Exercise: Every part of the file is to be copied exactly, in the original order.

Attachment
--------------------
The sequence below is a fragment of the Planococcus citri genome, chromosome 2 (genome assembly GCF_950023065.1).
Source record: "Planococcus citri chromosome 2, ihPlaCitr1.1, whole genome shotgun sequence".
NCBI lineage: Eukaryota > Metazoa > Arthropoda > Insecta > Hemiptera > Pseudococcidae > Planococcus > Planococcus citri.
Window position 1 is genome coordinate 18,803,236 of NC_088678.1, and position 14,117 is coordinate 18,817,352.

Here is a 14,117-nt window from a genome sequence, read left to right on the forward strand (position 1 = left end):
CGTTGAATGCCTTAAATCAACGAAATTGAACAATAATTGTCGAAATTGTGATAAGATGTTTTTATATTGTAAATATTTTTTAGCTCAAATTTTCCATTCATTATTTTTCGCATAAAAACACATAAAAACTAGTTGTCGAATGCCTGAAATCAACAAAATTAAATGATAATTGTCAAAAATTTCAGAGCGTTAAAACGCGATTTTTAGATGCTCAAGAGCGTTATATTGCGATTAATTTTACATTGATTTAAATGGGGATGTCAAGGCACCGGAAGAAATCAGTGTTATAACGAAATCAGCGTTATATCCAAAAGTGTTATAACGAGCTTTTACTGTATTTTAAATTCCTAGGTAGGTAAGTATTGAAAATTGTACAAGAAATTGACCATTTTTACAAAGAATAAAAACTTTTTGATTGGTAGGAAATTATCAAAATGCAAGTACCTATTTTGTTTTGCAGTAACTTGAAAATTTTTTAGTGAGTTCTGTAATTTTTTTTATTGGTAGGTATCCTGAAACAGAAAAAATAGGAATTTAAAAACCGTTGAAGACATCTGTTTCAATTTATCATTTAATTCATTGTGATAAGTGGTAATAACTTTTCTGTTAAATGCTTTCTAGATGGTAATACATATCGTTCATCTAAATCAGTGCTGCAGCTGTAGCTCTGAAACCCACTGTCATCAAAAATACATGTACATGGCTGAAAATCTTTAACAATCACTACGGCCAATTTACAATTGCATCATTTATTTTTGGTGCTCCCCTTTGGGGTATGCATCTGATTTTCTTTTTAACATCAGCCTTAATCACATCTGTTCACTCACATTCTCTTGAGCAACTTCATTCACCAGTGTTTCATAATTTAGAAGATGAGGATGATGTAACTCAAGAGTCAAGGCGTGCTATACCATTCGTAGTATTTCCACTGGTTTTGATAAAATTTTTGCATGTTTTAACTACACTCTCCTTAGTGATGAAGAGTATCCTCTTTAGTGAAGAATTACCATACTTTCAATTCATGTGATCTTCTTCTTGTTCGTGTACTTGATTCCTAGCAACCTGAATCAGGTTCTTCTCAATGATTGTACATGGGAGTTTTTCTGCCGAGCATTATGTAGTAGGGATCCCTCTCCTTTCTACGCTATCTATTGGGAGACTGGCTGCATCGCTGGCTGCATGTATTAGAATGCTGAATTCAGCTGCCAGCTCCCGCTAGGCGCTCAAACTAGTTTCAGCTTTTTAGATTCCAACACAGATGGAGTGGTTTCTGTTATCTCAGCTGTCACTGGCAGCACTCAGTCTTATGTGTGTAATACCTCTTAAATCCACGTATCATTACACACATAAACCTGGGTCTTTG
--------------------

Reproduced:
The sequence below is a fragment of the Planococcus citri genome, chromosome 2 (genome assembly GCF_950023065.1).
Source record: "Planococcus citri chromosome 2, ihPlaCitr1.1, whole genome shotgun sequence".
NCBI lineage: Eukaryota > Metazoa > Arthropoda > Insecta > Hemiptera > Pseudococcidae > Planococcus > Planococcus citri.
Window position 1 is genome coordinate 18,803,236 of NC_088678.1, and position 14,117 is coordinate 18,817,352.

Here is a 14,117-nt window from a genome sequence, read left to right on the forward strand (position 1 = left end):
CGTTGAATGCCTTAAATCAACGAAATTGAACAATAATTGTCGAAATTGTGATAAGATGTTTTTATATTGTAAATATTTTTTAGCTCAAATTTTCCATTCATTATTTTTCGCATAAAAACACATAAAAACTAGTTGTCGAATGCCTGAAATCAACAAAATTAAATGATAATTGTCAAAAATTTCAGAGCGTTAAAACGCGATTTTTAGATGCTCAAGAGCGTTATATTGCGATTAATTTTACATTGATTTAAATGGGGATGTCAAGGCACCGGAAGAAATCAGTGTTATAACGAAATCAGCGTTATATCCAAAAGTGTTATAACGAGCTTTTACTGTATTTTAAATTCCTAGGTAGGTAAGTATTGAAAATTGTACAAGAAATTGACCATTTTTACAAAGAATAAAAACTTTTTGATTGGTAGGAAATTATCAAAATGCAAGTACCTATTTTGTTTTGCAGTAACTTGAAAATTTTTTAGTGAGTTCTGTAATTTTTTTTATTGGTAGGTATCCTGAAACAGAAAAAATAGGAATTTAAAAACCGTTGAAGACATCTGTTTCAATTTATCATTTAATTCATTGTGATAAGTGGTAATAACTTTTCTGTTAAATGCTTTCTAGATGGTAATACATATCGTTCATCTAAATCAGTGCTGCAGCTGTAGCTCTGAAACCCACTGTCATCAAAAATACATGTACATGGCTGAAAATCTTTAACAATCACTACGGCCAATTTACAATTGCATCATTTATTTTTGGTGCTCCCCTTTGGGGTATGCATCTGATTTTCTTTTTAACATCAGCCTTAATCACATCTGTTCACTCACATTCTCTTGAGCAACTTCATTCACCAGTGTTTCATAATTTAGAAGATGAGGATGATGTAACTCAAGAGTCAAGGCGTGCTATACCATTCGTAGTATTTCCACTGGTTTTGATAAAATTTTTGCATGTTTTAACTACACTCTCCTTAGTGATGAAGAGTATCCTCTTTAGTGAAGAATTACCATACTTTCAATTCATGTGATCTTCTTCTTGTTCGTGTACTTGATTCCTAGCAACCTGAATCAGGTTCTTCTCAATGATTGTACATGGGAGTTTTTCTGCCGAGCATTATGTAGTAGGGATCCCTCTCCTTTCTACGCTATCTATTGGGAGACTGGCTGCATCGCTGGCTGCATGTATTAGAATGCTGAATTCAGCTGCCAGCTCCCGCTAGGCGCTCAAACTAGTTTCAGCTTTTTAGATTCCAACACAGATGGAGTGGTTTCTGTTATCTCAGCTGTCACTGGCAGCACTCAGTCTTATGTGTGTAATACCTCTTAAATCCACGTATCATTACACACATAAACCTGGGTCTTTG